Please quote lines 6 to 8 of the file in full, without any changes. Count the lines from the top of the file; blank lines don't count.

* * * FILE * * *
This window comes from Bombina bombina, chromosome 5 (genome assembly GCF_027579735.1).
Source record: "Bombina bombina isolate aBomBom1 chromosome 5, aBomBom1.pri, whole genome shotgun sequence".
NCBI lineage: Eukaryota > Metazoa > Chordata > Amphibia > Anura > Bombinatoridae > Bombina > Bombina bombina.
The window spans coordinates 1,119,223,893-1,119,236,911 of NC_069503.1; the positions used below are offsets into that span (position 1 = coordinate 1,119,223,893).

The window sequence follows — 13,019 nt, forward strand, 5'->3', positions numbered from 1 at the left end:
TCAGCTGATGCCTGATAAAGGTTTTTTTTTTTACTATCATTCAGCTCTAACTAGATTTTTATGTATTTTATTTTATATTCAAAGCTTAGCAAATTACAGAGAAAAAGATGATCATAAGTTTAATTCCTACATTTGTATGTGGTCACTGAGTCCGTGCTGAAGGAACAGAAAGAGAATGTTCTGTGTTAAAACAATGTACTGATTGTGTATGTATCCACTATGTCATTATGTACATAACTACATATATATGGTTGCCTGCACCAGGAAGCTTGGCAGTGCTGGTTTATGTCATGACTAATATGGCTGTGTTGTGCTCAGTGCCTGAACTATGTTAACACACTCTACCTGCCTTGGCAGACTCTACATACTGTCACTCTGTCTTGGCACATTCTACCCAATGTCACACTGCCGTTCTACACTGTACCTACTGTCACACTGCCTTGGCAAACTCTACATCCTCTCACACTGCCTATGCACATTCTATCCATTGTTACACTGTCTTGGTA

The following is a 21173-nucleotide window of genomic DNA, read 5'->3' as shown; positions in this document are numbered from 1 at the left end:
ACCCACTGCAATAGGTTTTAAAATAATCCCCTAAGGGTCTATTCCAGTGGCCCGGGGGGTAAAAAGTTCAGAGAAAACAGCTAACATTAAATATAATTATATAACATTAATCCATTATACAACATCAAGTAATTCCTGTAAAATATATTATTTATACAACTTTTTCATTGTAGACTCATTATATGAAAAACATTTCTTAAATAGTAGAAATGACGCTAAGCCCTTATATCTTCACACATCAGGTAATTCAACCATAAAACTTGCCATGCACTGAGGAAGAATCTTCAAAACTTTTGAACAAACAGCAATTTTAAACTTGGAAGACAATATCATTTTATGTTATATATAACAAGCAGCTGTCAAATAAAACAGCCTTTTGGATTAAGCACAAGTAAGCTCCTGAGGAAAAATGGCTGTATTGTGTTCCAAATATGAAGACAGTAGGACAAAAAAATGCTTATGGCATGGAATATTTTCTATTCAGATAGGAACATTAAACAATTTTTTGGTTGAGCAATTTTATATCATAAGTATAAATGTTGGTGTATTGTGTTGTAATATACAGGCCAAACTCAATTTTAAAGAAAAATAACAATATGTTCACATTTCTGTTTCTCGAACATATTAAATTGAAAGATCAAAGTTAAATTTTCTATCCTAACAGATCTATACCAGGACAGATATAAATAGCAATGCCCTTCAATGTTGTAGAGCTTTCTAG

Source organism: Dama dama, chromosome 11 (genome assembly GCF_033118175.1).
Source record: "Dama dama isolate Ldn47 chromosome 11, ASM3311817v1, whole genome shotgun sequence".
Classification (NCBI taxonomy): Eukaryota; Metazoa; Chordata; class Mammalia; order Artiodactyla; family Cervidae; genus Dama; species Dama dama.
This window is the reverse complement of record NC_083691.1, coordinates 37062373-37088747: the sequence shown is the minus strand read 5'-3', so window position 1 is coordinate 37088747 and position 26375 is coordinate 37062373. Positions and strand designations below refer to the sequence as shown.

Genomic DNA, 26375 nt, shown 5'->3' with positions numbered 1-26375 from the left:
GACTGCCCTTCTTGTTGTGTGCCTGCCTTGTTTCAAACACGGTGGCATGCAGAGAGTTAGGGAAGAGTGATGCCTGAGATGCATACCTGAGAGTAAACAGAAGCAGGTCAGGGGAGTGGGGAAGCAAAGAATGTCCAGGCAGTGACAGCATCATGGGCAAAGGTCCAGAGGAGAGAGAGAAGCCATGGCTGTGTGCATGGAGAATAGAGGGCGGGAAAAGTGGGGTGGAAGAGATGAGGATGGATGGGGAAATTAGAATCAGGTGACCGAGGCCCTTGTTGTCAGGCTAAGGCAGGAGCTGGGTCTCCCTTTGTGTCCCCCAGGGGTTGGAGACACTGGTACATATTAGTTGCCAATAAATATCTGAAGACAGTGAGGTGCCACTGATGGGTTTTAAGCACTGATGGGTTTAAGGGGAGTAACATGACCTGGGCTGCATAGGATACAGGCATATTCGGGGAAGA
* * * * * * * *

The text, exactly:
TCAGCTGATGCCTGATAAAGGTTTTTTTTTTTACTATCATTCAGCTCTAACTAGATTTTTATGTATTTTATTTTATATTCAAAGCTTAGCAAATTACAGAGAAAAAGATGATCATAAGTTTAATTCCTACATTTGTATGTGGTCACTGAGTCCGTGCTGAAGGAACAGAAAGAGAATGTTCTGTGTTAAAACAATGTACTGATTGTGTATGTATCCACTATGTCATTATGTACATAACTACATATATATGGTTGCCTGCACCAGGAAGCTTGGCAGTGCTGGTTTATGTCATGACTAATATGGCTGTGTTGTGCTCAGTGCCTGAACTATGTTAACACACTCTACCTGCCTTGGCAGACTCTACATACTGTCACTCTGTCTTGGCACATTCTACCCAATGTCACACTGCCGTTCTACACTGTACCTACTGTCACACTGCCTTGGCAAACTCTACATCCTCTCACACTGCCTATGCACATTCTATCCATTGTTACACTGTCTTGGTA

The following is a 21173-nucleotide window of genomic DNA, read 5'->3' as shown; positions in this document are numbered from 1 at the left end:
ACCCACTGCAATAGGTTTTAAAATAATCCCCTAAGGGTCTATTCCAGTGGCCCGGGGGGTAAAAAGTTCAGAGAAAACAGCTAACATTAAATATAATTATATAACATTAATCCATTATACAACATCAAGTAATTCCTGTAAAATATATTATTTATACAACTTTTTCATTGTAGACTCATTATATGAAAAACATTTCTTAAATAGTAGAAATGACGCTAAGCCCTTATATCTTCACACATCAGGTAATTCAACCATAAAACTTGCCATGCACTGAGGAAGAATCTTCAAAACTTTTGAACAAACAGCAATTTTAAACTTGGAAGACAATATCATTTTATGTTATATATAACAAGCAGCTGTCAAATAAAACAGCCTTTTGGATTAAGCACAAGTAAGCTCCTGAGGAAAAATGGCTGTATTGTGTTCCAAATATGAAGACAGTAGGACAAAAAAATGCTTATGGCATGGAATATTTTCTATTCAGATAGGAACATTAAACAATTTTTTGGTTGAGCAATTTTATATCATAAGTATAAATGTTGGTGTATTGTGTTGTAATATACAGGCCAAACTCAATTTTAAAGAAAAATAACAATATGTTCACATTTCTGTTTCTCGAACATATTAAATTGAAAGATCAAAGTTAAATTTTCTATCCTAACAGATCTATACCAGGACAGATATAAATAGCAATGCCCTTCAATGTTGTAGAGCTTTCTAG